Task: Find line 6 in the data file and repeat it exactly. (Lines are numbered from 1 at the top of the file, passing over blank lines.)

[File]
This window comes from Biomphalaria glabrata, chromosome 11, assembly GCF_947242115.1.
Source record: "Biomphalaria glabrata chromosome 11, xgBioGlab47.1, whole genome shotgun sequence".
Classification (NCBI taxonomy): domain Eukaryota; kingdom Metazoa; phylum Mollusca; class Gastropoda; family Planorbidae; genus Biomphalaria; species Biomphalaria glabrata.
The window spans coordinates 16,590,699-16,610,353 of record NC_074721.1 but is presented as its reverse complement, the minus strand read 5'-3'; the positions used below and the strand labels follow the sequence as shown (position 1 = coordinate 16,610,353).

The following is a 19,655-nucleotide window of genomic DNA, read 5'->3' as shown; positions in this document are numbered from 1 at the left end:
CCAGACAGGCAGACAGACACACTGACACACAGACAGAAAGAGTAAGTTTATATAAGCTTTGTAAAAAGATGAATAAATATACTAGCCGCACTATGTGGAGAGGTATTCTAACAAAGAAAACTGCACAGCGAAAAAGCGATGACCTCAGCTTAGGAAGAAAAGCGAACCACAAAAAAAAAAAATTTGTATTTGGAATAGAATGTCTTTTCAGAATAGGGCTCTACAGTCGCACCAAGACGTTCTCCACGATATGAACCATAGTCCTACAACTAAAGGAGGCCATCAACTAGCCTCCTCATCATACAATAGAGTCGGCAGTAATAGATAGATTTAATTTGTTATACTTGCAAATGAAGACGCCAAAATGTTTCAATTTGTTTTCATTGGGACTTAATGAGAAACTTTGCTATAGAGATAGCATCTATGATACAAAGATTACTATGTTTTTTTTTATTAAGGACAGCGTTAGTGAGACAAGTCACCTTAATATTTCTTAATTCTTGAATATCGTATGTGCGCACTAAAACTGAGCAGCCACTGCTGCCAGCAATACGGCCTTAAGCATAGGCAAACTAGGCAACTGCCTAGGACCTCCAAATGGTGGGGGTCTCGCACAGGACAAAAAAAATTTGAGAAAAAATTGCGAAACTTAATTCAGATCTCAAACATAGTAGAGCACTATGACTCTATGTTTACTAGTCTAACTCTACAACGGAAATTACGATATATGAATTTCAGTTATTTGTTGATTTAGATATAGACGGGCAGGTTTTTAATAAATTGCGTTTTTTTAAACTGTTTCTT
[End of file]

CCAGACAGGCAGACAGACACACTGACACACAGACAGAAAGAGTAAGTTTATATAAGCTTTGTAAAAAGATGAATAAATATACTAGCCGCACTATGTGGAGAGGTATTCTAACAAAGAAAACTGCACAGCGAAAAAGCGATGACCTCAGCTTAGGAAGAAAAGCGAACCACAAAAAAAAAAAATTTGTATTTGGAATAGAATGTCTTTTCAGAATAGGGCTCTACAGTCGCACCAAGACGTTCTCCACGATATGAACCATAGTCCTACAACTAAAGGAGGCCATCAACTAGCCTCCTCATCATACAATAGAGTCGGCAGTAATAGATAGATTTAATTTGTTATACTTGCAAATGAAGACGCCAAAATGTTTCAATTTGTTTTCATTGGGACTTAATGAGAAACTTTGCTATAGAGATAGCATCTATGATACAAAGATTACTATGTTTTTTTTTATTAAGGACAGCGTTAGTGAGACAAGTCACCTTAATATTTCTTAATTCTTGAATATCGTATGTGCGCACTAAAACTGAGCAGCCACTGCTGCCAGCAATACGGCCTTAAGCATAGGCAAACTAGGCAACTGCCTAGGACCTCCAAATGGTGGGGGTCTCGCACAGGACAAAAAAAATTTGAGAAAAAATTGCGAAACTTAATTCAGATCTCAAACATAGTAGAGCACTATGACTCTATGTTTACTAGTCTAACTCTACAACGGAAATTACGATATATGAATTTCAGTTATTTGTTGATTTAGATATAGACGGGCAGGTTTTTAATAAATTGCGTTTTTTTAAACTGTTTCTT